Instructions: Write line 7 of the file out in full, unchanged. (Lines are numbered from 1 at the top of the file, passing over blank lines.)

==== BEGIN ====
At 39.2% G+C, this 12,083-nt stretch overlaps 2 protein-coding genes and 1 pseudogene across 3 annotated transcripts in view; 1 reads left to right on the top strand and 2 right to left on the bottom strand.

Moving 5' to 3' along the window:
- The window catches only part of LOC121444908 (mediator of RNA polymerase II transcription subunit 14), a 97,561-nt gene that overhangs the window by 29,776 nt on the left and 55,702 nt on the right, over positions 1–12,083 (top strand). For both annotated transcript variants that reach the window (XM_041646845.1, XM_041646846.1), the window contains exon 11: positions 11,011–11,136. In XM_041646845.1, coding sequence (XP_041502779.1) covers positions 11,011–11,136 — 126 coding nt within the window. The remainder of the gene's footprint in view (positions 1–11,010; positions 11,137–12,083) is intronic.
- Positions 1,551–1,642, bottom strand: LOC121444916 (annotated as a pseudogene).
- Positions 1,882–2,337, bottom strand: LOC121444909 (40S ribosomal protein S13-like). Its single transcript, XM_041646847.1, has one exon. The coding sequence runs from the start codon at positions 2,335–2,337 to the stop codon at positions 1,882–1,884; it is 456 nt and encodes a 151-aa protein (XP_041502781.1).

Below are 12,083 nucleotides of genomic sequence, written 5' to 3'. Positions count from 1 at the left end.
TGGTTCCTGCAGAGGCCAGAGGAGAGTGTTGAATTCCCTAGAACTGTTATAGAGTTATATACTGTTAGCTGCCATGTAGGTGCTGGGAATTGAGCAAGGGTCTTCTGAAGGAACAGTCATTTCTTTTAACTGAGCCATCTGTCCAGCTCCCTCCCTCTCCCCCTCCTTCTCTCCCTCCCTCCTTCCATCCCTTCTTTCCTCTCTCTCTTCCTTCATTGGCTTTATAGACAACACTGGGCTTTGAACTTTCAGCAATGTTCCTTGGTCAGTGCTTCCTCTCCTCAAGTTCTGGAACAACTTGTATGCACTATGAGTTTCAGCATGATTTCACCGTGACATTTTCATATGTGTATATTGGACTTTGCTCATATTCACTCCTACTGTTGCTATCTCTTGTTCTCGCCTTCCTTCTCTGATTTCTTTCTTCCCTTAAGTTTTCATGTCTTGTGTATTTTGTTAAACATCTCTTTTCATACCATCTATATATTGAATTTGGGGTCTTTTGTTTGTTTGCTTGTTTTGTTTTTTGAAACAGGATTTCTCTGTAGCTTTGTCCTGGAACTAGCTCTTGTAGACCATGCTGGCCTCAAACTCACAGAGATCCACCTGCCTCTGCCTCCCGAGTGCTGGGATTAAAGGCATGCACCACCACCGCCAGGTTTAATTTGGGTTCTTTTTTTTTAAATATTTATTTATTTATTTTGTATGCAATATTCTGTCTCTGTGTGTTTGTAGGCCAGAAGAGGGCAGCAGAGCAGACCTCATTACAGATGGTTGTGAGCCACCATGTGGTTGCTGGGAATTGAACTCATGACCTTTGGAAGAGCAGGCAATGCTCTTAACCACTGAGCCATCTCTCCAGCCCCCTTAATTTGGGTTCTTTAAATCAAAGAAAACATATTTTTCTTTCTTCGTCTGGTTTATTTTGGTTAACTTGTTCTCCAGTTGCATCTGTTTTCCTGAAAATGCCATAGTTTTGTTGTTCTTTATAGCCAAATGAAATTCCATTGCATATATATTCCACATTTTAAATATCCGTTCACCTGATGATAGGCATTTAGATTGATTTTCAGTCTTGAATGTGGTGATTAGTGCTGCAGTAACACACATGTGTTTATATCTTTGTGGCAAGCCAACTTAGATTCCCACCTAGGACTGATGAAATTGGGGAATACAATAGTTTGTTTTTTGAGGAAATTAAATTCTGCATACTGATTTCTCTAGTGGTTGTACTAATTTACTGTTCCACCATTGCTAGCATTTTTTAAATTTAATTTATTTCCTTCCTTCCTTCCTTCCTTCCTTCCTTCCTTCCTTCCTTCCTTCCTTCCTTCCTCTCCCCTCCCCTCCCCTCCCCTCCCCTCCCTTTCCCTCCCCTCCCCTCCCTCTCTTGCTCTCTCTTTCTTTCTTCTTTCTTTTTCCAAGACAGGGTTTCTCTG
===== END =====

TGGTTCCTGCAGAGGCCAGAGGAGAGTGTTGAATTCCCTAGAACTGTTATAGAGTTATATACTGTTAGCTGCCATGTAGGTGCTGGGAATTGAGCAAGGGTCTTCTGAAGGAACAGTCATTTCTTTTAACTGAGCCATCTGTCCAGCTCCCTCCCTCTCCCCCTCCTTCTCTCCCTCCCTCCTTCCATCCCTTCTTTCCTCTCTCTCTTCCTTCATTGGCTTTATAGACAACACTGGGCTTTGAACTTTCAGCAATGTTCCTTGGTCAGTGCTTCCTCTCCTCAAGTTCTGGAACAACTTGTATGCACTATGAGTTTCAGCATGATTTCACCGTGACATTTTCATATGTGTATATTGGACTTTGCTCATATTCACTCCTACTGTTGCTATCTCTTGTTCTCGCCTTCCTTCTCTGATTTCTTTCTTCCCTTAAGTTTTCATGTCTTGTGTATTTTGTTAAACATCTCTTTTCATACCATCTATATATTGAATTTGGGGTCTTTTGTTTGTTTGCTTGTTTTGTTTTTTGAAACAGGATTTCTCTGTAGCTTTGTCCTGGAACTAGCTCTTGTAGACCATGCTGGCCTCAAACTCACAGAGATCCACCTGCCTCTGCCTCCCGAGTGCTGGGATTAAAGGCATGCACCACCACCGCCAGGTTTAATTTGGGTTCTTTTTTTTTAAATATTTATTTATTTATTTTGTATGCAATATTCTGTCTCTGTGTGTTTGTAGGCCAGAAGAGGGCAGCAGAGCAGACCTCATTACAGATGGTTGTGAGCCACCATGTGGTTGCTGGGAATTGAACTCATGACCTTTGGAAGAGCAGGCAATGCTCTTAACCACTGAGCCATCTCTCCAGCCCCCTTAATTTGGGTTCTTTAAATCAAAGAAAACATATTTTTCTTTCTTCGTCTGGTTTATTTTGGTTAACTTGTTCTCCAGTTGCATCTGTTTTCCTGAAAATGCCATAGTTTTGTTGTTCTTTATAGCCAAATGAAATTCCATTGCATATATATTCCACATTTTAAATATCCGTTCACCTGATGATAGGCATTTAGATTGATTTTCAGTCTTGAATGTGGTGATTAGTGCTGCAGTAACACACATGTGTTTATATCTTTGTGGCAAGCCAACTTAGATTCCCACCTAGGACTGATGAAATTGGGGAATACAATAGTTTGTTTTTTGAGGAAATTAAATTCTGCATACTGATTTCTCTAGTGGTTGTACTAATTTACTGTTCCACCATTGCTAGCATTTTTTAAATTTAATTTATTTCCTTCCTTCCTTCCTTCCTTCCTTCCTTCCTTCCTTCCTTCCTTCCTTCCTTCCTCTCCCCTCCCCTCCCCTCCCCTCCCCTCCCTTTCCCTCCCCTCCCCTCCCTCTCTTGCTCTCTCTTTCTTTCTTCTTTCTTTTTCCAAGACAGGGTTTCTCTG